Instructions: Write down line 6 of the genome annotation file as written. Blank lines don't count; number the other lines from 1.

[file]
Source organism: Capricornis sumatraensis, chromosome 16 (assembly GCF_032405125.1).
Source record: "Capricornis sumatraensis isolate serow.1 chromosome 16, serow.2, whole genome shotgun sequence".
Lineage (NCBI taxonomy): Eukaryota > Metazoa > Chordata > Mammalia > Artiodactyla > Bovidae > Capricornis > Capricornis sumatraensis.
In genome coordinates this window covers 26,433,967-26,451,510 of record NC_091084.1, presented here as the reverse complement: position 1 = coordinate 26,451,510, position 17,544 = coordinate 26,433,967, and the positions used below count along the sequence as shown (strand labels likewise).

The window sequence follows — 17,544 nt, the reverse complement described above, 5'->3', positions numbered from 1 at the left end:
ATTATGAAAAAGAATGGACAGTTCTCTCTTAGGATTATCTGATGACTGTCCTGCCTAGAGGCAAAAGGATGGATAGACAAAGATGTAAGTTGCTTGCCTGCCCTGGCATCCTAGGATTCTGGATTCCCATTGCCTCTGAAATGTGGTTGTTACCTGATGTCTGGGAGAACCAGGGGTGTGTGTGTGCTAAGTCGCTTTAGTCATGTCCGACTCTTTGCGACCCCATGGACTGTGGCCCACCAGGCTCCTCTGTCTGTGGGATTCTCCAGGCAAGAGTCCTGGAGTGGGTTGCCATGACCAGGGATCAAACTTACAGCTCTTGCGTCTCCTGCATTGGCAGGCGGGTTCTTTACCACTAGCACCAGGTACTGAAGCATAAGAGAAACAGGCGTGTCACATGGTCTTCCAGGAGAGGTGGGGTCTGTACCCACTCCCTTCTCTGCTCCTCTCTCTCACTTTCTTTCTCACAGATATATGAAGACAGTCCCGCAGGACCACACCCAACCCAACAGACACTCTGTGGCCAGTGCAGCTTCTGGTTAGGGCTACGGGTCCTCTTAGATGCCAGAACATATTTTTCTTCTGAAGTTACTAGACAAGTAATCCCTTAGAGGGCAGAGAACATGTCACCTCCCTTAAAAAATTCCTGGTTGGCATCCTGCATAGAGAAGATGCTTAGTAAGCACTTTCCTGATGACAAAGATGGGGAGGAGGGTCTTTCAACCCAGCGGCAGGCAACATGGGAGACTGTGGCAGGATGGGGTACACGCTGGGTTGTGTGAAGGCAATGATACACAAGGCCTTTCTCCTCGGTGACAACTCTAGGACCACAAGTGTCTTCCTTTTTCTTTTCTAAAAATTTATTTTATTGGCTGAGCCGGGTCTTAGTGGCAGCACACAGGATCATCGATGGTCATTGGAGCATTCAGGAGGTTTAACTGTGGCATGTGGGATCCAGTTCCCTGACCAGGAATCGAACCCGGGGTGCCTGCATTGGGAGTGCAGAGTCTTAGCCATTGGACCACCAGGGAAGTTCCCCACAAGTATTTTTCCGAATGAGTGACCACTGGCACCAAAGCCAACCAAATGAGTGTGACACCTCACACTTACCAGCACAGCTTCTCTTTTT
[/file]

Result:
ATTATGAAAAAGAATGGACAGTTCTCTCTTAGGATTATCTGATGACTGTCCTGCCTAGAGGCAAAAGGATGGATAGACAAAGATGTAAGTTGCTTGCCTGCCCTGGCATCCTAGGATTCTGGATTCCCATTGCCTCTGAAATGTGGTTGTTACCTGATGTCTGGGAGAACCAGGGGTGTGTGTGTGCTAAGTCGCTTTAGTCATGTCCGACTCTTTGCGACCCCATGGACTGTGGCCCACCAGGCTCCTCTGTCTGTGGGATTCTCCAGGCAAGAGTCCTGGAGTGGGTTGCCATGACCAGGGATCAAACTTACAGCTCTTGCGTCTCCTGCATTGGCAGGCGGGTTCTTTACCACTAGCACCAGGTACTGAAGCATAAGAGAAACAGGCGTGTCACATGGTCTTCCAGGAGAGGTGGGGTCTGTACCCACTCCCTTCTCTGCTCCTCTCTCTCACTTTCTTTCTCACAGATATATGAAGACAGTCCCGCAGGACCACACCCAACCCAACAGACACTCTGTGGCCAGTGCAGCTTCTGGTTAGGGCTACGGGTCCTCTTAGATGCCAGAACATATTTTTCTTCTGAAGTTACTAGACAAGTAATCCCTTAGAGGGCAGAGAACATGTCACCTCCCTTAAAAAATTCCTGGTTGGCATCCTGCATAGAGAAGATGCTTAGTAAGCACTTTCCTGATGACAAAGATGGGGAGGAGGGTCTTTCAACCCAGCGGCAGGCAACATGGGAGACTGTGGCAGGATGGGGTACACGCTGGGTTGTGTGAAGGCAATGATACACAAGGCCTTTCTCCTCGGTGACAACTCTAGGACCACAAGTGTCTTCCTTTTTCTTTTCTAAAAATTTATTTTATTGGCTGAGCCGGGTCTTAGTGGCAGCACACAGGATCATCGATGGTCATTGGAGCATTCAGGAGGTTTAACTGTGGCATGTGGGATCCAGTTCCCTGACCAGGAATCGAACCCGGGGTGCCTGCATTGGGAGTGCAGAGTCTTAGCCATTGGACCACCAGGGAAGTTCCCCACAAGTATTTTTCCGAATGAGTGACCACTGGCACCAAAGCCAACCAAATGAGTGTGACACCTCACACTTACCAGCACAGCTTCTCTTTTT